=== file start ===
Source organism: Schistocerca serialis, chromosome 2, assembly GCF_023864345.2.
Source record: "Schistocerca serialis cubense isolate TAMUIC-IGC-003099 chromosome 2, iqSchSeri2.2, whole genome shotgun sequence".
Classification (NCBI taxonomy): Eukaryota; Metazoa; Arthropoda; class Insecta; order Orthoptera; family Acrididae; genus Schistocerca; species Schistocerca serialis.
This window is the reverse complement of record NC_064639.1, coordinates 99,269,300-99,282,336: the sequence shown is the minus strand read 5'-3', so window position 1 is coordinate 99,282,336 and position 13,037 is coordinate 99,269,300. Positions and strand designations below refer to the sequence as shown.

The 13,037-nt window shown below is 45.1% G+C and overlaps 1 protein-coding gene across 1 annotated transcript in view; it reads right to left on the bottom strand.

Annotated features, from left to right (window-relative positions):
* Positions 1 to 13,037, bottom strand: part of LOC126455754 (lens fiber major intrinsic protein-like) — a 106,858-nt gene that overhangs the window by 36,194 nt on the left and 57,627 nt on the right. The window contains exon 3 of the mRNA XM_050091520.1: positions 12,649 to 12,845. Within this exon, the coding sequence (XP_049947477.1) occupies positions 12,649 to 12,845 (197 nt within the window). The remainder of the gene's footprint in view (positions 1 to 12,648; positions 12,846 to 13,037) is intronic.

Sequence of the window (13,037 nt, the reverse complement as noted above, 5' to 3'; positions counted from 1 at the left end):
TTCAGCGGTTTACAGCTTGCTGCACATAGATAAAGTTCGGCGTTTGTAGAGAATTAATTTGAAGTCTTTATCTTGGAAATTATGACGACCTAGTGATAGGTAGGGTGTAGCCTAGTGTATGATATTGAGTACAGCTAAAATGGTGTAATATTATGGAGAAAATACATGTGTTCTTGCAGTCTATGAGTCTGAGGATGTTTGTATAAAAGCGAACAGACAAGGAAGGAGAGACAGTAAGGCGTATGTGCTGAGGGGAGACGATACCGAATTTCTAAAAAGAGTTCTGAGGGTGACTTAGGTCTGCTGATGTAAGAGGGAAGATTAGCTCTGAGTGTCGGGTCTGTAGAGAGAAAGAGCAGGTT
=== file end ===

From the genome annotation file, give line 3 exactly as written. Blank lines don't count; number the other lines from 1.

Classification (NCBI taxonomy): Eukaryota; Metazoa; Arthropoda; class Insecta; order Orthoptera; family Acrididae; genus Schistocerca; species Schistocerca serialis.